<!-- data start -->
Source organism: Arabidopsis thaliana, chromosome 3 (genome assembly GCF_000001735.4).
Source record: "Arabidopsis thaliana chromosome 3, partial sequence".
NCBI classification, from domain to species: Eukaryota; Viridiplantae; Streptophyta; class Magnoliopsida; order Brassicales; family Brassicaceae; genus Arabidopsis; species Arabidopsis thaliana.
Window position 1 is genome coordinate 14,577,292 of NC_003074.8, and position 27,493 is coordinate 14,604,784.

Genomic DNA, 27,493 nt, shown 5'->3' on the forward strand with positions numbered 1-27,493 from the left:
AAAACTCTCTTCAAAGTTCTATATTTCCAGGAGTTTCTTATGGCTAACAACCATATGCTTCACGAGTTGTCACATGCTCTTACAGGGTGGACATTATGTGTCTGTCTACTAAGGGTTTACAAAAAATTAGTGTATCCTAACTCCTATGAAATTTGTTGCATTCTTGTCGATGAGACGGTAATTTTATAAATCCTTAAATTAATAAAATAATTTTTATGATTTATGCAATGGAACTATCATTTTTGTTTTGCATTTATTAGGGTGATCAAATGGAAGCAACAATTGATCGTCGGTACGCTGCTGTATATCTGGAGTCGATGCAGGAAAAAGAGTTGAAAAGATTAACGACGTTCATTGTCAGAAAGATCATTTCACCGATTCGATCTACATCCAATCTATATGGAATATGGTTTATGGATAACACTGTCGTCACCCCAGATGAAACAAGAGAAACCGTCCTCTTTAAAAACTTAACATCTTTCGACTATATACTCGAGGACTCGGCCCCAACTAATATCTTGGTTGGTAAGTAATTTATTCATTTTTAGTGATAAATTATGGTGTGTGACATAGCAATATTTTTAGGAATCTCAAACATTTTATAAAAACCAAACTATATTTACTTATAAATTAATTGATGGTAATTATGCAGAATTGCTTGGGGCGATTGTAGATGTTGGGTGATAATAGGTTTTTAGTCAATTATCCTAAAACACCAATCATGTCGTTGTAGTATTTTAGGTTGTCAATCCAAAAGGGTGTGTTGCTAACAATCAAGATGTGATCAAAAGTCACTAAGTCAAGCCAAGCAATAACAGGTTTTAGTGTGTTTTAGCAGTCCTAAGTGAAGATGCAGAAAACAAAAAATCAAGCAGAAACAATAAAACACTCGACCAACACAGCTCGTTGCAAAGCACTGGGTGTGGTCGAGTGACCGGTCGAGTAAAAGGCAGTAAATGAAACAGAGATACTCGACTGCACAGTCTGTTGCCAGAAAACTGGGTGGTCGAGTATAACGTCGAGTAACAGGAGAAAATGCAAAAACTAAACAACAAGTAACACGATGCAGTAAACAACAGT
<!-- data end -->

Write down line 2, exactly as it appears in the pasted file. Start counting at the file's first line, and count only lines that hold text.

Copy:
Source record: "Arabidopsis thaliana chromosome 3, partial sequence".